Friday, November 25, 2011

Holiday travels: Don’t get sick when you travel overseas

With the holiday season now upon us, it’s important to reflect on your health and safety when traveling. Thanksgiving is typically the heaviest-traveled U.S. holiday, and kicks off the holiday travel season. While taking trips can be fun, it can also come with increased risk for diseases and illnesses, especially when visiting other countries.

Each year, thousands of Americans travel abroad to visit relatives or simply to get away. With this in mind, the Centers for Disease Control and Prevention  ecommends that people taking trips plan ahead and check for government recommendations on international travel immunizations well before leaving the country.

Having at least a basic understanding of what to look for and what to do if illness occurs is an important part of planning for trips. No one wants to get sick on a trip, but it’s important to be proactive. General symptoms to keep in mind include headache, fever, diarrhea and extreme fatigue.

If you feel sick while overseas and have access to the Internet, the Department of State’s Doctors and Hospitals Abroad website can help you find health care resources in the country you’re visiting. Remember to follow up with your primary doctor once back in the states.

Many illnesses can be avoided by following these simple tips:

• Wash your hands before eating, after using the restroom or petting animals and after handling food.

• Wear insect repellant for mosquito and tick protection.

• Only eat and drink water that has been properly handled or treated.

When traveling, remember to be proactive, be prepared and be protected — the three “Ps” of safe and healthy travel. Safe journeys!

Photo courtesy iStockphoto

Friday, November 18, 2011

Antibiotics save lives, but only when used properly

It’s Get Smart About Antibiotics Week, a week dedicated to promoting appropriate antibiotic use. Antibiotics save lives and help fight illness. But in recent years, we’ve seen growing biological resistance to antibiotics due to their overuse and misuse. This is a major problem.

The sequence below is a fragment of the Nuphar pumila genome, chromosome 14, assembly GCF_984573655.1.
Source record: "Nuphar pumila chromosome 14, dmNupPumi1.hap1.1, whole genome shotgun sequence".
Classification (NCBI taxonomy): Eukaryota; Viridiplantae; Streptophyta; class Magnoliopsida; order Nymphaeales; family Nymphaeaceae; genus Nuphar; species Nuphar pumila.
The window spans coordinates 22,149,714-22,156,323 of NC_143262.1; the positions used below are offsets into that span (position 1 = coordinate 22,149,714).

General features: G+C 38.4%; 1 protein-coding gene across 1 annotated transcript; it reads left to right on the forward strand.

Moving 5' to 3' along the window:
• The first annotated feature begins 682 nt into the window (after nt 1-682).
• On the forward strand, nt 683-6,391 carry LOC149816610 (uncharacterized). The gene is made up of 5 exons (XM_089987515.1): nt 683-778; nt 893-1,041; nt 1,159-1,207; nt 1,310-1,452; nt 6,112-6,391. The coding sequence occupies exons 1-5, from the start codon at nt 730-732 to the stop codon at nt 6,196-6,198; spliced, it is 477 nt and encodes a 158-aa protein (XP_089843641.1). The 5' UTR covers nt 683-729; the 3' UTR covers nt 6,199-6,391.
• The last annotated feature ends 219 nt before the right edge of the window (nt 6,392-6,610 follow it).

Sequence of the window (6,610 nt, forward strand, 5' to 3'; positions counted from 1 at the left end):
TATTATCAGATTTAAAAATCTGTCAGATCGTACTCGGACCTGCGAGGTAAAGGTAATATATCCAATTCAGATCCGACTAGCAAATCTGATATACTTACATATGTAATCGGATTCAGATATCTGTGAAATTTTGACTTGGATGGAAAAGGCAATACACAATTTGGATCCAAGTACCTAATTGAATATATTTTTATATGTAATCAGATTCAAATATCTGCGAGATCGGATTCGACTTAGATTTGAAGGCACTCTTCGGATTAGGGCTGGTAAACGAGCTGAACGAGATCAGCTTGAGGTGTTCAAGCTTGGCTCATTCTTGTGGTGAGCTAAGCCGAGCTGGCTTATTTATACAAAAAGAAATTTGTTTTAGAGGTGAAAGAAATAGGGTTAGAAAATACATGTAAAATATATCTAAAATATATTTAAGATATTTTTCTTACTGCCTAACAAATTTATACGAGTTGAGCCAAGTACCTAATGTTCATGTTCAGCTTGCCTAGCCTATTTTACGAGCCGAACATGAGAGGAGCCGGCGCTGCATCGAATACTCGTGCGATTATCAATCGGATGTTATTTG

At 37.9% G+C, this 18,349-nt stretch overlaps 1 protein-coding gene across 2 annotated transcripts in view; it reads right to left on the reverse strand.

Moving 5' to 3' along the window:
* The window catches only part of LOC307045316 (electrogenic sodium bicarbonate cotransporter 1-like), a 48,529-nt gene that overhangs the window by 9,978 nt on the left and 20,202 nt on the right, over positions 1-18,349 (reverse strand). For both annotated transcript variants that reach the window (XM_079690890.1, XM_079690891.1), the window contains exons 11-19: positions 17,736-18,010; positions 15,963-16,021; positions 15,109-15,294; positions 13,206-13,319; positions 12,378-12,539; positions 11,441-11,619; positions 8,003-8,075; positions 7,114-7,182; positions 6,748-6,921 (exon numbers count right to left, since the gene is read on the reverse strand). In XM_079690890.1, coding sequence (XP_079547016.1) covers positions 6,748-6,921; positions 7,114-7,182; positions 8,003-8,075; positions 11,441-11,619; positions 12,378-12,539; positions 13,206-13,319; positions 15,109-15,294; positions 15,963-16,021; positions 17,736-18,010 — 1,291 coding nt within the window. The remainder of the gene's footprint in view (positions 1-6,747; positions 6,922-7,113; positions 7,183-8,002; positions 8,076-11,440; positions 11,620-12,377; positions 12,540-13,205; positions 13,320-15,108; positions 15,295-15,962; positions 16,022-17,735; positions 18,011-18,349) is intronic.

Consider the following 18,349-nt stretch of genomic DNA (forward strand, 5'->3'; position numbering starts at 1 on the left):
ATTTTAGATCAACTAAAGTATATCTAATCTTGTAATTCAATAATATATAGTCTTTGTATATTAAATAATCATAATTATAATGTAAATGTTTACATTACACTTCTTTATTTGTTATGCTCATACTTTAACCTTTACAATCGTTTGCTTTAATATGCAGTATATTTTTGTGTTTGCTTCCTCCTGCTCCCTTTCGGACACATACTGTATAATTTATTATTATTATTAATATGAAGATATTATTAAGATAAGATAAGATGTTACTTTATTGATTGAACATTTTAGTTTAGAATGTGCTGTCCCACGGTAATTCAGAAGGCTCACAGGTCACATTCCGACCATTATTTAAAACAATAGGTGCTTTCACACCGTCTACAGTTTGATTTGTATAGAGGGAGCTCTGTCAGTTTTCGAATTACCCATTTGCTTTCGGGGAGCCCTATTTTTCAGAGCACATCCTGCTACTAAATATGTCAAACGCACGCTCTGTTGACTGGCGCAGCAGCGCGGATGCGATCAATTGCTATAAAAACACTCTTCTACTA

An antibiotic is a medicine that kills bacteria or stops it from spreading. It treats bacterial infections, not viral infections. So if you have a cold or flu symptoms, antibiotics won’t work. Plus, taking antibiotics when they are not needed increases your risk of getting an infection later that resists treatment.

If you are prescribed antibiotics, talk with your health provider about antibiotic resistance. Take it exactly as your doctor tells you, and complete the course even if you begin feeling better. If you don’t take all the pills and you stop treatment too soon, some bacteria may survive and re-infect you.

Get Smart About Antibiotics Week, Nov. 14-20, aims to educate people, raise awareness about this growing health problem and provide tips for ensuring their safe use. Many organizations are participating in this effort, including the Centers for Disease Control and Prevention’s Get Smart: Know When Antibiotics Work campaign, along with partners such as the American Public Health Association.

APHA’s Get Ready campaign offers a range of resources to help you stay safe and prevent the spread of disease. Simple things like washing your hands and knowing what materials to have on hand when dealing with emergencies can help you avoid getting sick.

Knowing the facts and staying healthy are the greatest weapons against bacterial infections. Get Smart About Antibiotics Week is a important way to help make sure you, your family and friends play it safe.

Friday, November 11, 2011

Do you have it in you? Enter the APHA Flu Near You Challenge today!

Today’s guest blog is co-authored by John Brownstein, PhD, and Mark Smolinski, MD, MPH. Brownstein is an assistant professor of pediatrics at Harvard Medical School and co-founder of HealthMap, an online disease tracking tool. Smolinski is director for global health threats at the Skoll Global Threats Fund.

On Oct. 30, attendees at APHA’s 139th Annual Meeting were given a special treat after a screening of clips from the movie “Contagion.” The APHA Flu Near You Challenge was announced to a capacity crowd at a session featuring distinguished panelists Georges Benjamin, MD, FACP, FACEP (E), executive director of APHA, and Larry Brilliant, MD, MPH, president of the Skoll Global Threats Fund.